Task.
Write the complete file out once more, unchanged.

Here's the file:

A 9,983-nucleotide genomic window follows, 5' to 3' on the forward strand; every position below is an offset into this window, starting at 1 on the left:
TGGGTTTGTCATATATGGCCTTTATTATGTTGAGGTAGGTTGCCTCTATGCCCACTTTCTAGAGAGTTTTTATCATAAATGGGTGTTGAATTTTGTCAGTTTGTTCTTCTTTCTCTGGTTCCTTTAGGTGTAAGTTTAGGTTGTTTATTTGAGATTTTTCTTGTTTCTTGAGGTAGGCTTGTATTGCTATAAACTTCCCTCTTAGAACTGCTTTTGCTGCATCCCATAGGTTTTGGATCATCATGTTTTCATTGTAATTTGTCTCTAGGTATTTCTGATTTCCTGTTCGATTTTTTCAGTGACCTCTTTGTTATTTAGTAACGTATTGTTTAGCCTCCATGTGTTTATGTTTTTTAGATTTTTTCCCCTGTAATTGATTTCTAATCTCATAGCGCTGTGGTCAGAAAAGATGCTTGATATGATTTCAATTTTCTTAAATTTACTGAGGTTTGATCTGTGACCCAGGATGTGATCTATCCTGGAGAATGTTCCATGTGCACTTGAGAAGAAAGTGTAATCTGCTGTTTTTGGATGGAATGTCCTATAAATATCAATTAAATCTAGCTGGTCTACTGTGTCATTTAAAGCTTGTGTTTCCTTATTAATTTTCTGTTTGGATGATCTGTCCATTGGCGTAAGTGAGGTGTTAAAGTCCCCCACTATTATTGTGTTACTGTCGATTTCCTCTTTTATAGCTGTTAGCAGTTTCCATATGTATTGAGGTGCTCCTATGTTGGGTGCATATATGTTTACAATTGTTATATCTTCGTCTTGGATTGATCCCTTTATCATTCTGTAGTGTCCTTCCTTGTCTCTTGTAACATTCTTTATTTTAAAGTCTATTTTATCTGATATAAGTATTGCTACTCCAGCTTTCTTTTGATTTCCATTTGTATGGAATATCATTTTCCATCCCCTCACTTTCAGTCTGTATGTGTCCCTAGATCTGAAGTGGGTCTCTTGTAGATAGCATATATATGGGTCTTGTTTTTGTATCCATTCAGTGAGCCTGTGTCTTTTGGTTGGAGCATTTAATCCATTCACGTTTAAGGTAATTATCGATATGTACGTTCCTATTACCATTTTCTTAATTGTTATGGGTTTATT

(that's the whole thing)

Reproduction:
A 9,983-nucleotide genomic window follows, 5' to 3' on the forward strand; every position below is an offset into this window, starting at 1 on the left:
TGGGTTTGTCATATATGGCCTTTATTATGTTGAGGTAGGTTGCCTCTATGCCCACTTTCTAGAGAGTTTTTATCATAAATGGGTGTTGAATTTTGTCAGTTTGTTCTTCTTTCTCTGGTTCCTTTAGGTGTAAGTTTAGGTTGTTTATTTGAGATTTTTCTTGTTTCTTGAGGTAGGCTTGTATTGCTATAAACTTCCCTCTTAGAACTGCTTTTGCTGCATCCCATAGGTTTTGGATCATCATGTTTTCATTGTAATTTGTCTCTAGGTATTTCTGATTTCCTGTTCGATTTTTTCAGTGACCTCTTTGTTATTTAGTAACGTATTGTTTAGCCTCCATGTGTTTATGTTTTTTAGATTTTTTCCCCTGTAATTGATTTCTAATCTCATAGCGCTGTGGTCAGAAAAGATGCTTGATATGATTTCAATTTTCTTAAATTTACTGAGGTTTGATCTGTGACCCAGGATGTGATCTATCCTGGAGAATGTTCCATGTGCACTTGAGAAGAAAGTGTAATCTGCTGTTTTTGGATGGAATGTCCTATAAATATCAATTAAATCTAGCTGGTCTACTGTGTCATTTAAAGCTTGTGTTTCCTTATTAATTTTCTGTTTGGATGATCTGTCCATTGGCGTAAGTGAGGTGTTAAAGTCCCCCACTATTATTGTGTTACTGTCGATTTCCTCTTTTATAGCTGTTAGCAGTTTCCATATGTATTGAGGTGCTCCTATGTTGGGTGCATATATGTTTACAATTGTTATATCTTCGTCTTGGATTGATCCCTTTATCATTCTGTAGTGTCCTTCCTTGTCTCTTGTAACATTCTTTATTTTAAAGTCTATTTTATCTGATATAAGTATTGCTACTCCAGCTTTCTTTTGATTTCCATTTGTATGGAATATCATTTTCCATCCCCTCACTTTCAGTCTGTATGTGTCCCTAGATCTGAAGTGGGTCTCTTGTAGATAGCATATATATGGGTCTTGTTTTTGTATCCATTCAGTGAGCCTGTGTCTTTTGGTTGGAGCATTTAATCCATTCACGTTTAAGGTAATTATCGATATGTACGTTCCTATTACCATTTTCTTAATTGTTATGGGTTTATT